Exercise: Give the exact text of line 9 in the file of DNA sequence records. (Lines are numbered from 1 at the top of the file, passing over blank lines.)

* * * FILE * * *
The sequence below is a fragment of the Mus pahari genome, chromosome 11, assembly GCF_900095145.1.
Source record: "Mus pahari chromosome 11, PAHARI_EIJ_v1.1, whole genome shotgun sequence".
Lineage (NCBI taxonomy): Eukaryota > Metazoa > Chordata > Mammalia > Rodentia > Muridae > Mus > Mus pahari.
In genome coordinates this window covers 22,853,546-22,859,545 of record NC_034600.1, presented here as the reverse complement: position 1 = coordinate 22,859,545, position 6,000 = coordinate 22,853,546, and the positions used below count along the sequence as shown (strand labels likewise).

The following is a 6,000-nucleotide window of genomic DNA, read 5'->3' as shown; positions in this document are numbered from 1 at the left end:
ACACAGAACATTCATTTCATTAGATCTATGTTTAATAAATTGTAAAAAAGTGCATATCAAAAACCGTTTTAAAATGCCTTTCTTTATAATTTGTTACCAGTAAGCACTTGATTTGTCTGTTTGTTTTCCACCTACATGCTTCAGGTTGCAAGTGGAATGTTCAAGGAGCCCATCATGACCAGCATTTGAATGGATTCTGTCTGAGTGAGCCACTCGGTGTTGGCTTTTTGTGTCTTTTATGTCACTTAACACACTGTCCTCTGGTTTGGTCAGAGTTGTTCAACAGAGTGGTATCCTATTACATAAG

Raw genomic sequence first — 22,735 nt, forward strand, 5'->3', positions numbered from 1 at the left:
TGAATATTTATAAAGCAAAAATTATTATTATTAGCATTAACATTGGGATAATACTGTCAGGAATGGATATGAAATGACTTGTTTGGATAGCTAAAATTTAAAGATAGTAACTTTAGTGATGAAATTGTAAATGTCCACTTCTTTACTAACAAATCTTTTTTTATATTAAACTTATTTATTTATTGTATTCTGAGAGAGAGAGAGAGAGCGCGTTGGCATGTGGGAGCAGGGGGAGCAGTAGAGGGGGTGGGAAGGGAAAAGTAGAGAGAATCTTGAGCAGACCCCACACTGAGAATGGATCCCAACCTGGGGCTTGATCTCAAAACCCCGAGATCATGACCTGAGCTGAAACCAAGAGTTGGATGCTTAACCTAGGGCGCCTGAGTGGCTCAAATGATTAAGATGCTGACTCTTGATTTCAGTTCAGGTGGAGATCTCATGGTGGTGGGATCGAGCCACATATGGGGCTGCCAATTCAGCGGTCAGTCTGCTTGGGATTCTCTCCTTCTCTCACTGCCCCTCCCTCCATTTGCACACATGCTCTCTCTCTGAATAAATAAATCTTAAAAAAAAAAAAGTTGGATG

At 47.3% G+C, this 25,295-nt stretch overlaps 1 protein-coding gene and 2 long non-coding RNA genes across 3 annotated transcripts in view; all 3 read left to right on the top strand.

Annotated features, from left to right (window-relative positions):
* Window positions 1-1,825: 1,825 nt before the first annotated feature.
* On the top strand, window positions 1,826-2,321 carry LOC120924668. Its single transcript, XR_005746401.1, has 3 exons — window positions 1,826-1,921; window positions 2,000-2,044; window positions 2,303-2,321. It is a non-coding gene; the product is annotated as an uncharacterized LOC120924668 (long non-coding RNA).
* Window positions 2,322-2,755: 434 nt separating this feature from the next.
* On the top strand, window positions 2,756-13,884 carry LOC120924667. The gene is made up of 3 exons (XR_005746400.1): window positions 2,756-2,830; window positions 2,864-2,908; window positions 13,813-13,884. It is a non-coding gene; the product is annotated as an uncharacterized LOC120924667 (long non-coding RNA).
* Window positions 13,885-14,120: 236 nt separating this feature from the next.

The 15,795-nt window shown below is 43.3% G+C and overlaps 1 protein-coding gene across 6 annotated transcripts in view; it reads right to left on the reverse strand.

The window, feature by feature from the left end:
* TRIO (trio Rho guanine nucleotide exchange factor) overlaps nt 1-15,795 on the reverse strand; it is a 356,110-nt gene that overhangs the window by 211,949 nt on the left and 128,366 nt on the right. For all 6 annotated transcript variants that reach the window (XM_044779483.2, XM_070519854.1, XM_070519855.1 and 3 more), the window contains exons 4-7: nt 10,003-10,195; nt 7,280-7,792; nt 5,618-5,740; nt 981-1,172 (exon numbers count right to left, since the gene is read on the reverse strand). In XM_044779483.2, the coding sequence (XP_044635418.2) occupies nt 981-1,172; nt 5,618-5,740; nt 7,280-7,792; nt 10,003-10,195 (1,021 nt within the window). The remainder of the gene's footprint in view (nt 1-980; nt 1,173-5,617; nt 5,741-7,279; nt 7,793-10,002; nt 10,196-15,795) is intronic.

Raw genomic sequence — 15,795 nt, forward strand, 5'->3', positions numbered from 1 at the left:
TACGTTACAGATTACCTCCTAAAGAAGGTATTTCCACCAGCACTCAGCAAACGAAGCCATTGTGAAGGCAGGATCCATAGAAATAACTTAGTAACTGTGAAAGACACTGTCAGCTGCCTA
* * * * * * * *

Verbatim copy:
At 47.3% G+C, this 25,295-nt stretch overlaps 1 protein-coding gene and 2 long non-coding RNA genes across 3 annotated transcripts in view; all 3 read left to right on the top strand.